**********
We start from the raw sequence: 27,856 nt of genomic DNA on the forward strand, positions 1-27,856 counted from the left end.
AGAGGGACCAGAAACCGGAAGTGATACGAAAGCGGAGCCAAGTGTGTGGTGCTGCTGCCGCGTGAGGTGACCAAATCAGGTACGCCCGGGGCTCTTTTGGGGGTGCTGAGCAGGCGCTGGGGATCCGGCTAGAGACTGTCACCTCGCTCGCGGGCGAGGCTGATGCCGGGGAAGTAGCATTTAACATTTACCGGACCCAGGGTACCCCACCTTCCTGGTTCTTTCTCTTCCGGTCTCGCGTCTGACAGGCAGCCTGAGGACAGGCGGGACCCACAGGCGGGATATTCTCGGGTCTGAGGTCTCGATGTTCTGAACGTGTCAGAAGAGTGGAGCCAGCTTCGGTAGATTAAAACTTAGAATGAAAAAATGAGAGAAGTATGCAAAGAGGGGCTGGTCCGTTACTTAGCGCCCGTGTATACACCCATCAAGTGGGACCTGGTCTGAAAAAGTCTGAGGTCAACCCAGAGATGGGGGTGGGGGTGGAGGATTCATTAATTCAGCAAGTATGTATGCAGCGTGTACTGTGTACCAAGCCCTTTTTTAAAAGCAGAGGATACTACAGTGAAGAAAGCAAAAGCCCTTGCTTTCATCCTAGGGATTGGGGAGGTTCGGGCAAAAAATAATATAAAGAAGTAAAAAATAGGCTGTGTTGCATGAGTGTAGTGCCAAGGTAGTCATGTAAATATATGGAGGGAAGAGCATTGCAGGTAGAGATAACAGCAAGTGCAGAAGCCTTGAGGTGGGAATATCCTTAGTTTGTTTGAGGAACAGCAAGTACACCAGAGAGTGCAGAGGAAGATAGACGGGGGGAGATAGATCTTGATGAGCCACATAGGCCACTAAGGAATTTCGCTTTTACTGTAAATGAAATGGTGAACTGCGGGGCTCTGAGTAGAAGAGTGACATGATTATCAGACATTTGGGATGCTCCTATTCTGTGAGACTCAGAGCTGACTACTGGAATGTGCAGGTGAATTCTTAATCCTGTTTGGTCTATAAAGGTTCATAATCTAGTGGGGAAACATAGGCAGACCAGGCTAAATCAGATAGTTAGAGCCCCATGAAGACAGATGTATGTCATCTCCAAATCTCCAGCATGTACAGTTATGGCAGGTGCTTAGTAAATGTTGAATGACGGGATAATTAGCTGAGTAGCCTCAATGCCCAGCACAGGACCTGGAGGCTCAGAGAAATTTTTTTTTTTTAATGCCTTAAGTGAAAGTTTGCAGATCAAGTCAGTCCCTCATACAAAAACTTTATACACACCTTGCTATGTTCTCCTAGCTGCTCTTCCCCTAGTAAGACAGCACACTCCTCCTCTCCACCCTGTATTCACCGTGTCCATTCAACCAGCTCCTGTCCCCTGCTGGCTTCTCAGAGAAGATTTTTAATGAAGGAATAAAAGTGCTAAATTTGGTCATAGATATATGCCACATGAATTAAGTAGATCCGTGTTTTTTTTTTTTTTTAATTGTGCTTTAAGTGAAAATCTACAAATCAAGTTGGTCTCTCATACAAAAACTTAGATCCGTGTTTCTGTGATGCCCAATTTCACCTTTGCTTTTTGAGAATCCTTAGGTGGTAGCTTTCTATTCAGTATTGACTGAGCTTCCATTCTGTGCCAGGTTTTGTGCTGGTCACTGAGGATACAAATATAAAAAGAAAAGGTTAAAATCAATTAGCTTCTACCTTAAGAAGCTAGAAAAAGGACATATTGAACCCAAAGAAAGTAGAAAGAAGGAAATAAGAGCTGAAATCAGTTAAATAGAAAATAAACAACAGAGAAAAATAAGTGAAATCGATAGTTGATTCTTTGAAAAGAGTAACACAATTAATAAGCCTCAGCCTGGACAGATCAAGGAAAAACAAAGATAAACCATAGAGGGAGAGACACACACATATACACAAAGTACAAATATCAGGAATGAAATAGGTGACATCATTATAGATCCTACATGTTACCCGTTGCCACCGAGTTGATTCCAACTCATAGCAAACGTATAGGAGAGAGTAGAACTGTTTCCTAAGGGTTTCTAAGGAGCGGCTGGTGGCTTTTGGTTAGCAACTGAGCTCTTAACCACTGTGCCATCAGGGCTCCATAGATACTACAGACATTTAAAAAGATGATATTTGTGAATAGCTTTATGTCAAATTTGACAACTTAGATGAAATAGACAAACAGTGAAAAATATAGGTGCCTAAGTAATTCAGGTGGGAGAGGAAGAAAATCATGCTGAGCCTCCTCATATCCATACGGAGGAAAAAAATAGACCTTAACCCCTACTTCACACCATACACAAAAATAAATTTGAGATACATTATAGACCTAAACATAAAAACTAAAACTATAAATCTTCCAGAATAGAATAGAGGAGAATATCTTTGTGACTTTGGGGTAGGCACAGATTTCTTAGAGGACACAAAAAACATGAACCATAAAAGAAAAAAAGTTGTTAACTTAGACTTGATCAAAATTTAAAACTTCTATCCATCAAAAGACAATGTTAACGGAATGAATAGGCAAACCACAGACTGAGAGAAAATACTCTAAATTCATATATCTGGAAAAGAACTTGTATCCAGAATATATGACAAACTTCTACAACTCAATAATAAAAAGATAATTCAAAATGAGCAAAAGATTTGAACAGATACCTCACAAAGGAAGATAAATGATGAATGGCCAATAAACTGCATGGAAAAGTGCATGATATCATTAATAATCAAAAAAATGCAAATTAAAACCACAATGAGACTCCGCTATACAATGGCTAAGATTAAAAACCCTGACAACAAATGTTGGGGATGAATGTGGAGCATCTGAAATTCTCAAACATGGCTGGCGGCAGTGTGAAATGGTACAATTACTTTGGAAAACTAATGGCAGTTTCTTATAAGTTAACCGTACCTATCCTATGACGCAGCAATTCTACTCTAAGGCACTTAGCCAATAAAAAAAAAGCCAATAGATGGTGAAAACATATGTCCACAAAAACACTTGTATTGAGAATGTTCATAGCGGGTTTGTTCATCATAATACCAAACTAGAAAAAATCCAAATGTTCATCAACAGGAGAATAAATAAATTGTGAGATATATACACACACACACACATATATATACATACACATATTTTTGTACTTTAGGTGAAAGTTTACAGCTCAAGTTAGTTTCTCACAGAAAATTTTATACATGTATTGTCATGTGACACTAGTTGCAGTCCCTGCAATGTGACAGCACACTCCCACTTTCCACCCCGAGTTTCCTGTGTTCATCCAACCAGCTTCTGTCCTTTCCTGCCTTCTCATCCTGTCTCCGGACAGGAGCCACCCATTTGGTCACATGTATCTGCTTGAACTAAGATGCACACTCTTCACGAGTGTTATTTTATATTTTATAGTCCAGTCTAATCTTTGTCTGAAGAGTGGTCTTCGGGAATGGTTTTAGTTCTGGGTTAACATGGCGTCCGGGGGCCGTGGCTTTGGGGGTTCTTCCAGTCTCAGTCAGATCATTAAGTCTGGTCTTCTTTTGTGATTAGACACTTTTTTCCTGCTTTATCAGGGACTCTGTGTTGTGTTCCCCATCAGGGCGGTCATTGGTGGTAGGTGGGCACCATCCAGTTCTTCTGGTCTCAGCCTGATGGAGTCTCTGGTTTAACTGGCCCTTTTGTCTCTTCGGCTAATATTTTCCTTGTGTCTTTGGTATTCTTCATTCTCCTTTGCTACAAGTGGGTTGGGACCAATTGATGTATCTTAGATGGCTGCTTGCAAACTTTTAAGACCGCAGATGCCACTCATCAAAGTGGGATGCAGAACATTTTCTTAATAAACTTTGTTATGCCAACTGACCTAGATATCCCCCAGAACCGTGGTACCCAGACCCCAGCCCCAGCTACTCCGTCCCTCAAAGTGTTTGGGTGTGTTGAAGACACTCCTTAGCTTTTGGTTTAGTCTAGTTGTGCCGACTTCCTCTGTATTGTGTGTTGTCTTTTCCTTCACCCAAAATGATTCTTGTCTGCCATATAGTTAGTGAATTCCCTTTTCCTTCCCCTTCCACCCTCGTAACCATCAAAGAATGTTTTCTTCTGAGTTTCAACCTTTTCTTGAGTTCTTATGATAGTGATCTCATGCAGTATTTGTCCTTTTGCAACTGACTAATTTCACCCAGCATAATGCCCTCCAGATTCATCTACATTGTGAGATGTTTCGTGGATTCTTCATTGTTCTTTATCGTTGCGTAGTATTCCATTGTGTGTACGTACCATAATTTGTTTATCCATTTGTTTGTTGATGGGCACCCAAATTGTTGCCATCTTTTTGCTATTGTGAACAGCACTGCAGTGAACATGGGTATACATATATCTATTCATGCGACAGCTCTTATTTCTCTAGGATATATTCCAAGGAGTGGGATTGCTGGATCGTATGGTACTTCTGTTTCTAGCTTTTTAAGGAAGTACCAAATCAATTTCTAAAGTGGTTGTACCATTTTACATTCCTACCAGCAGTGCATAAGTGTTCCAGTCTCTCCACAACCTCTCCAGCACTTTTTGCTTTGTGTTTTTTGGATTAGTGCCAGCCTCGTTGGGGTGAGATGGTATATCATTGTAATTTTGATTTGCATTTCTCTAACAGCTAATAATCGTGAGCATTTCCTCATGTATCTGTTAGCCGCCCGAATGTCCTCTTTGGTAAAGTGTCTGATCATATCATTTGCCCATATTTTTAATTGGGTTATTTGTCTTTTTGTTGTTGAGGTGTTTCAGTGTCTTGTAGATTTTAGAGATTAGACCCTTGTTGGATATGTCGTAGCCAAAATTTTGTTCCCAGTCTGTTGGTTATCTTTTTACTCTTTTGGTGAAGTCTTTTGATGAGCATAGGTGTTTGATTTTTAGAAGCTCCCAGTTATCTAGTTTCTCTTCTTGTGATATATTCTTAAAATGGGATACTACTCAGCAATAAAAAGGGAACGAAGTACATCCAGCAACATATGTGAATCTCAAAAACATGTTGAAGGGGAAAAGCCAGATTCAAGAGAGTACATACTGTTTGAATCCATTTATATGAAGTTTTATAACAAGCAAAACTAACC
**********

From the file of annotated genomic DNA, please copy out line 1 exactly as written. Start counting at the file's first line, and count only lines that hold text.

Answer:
We start from the raw sequence: 27,856 nt of genomic DNA on the forward strand, positions 1-27,856 counted from the left end.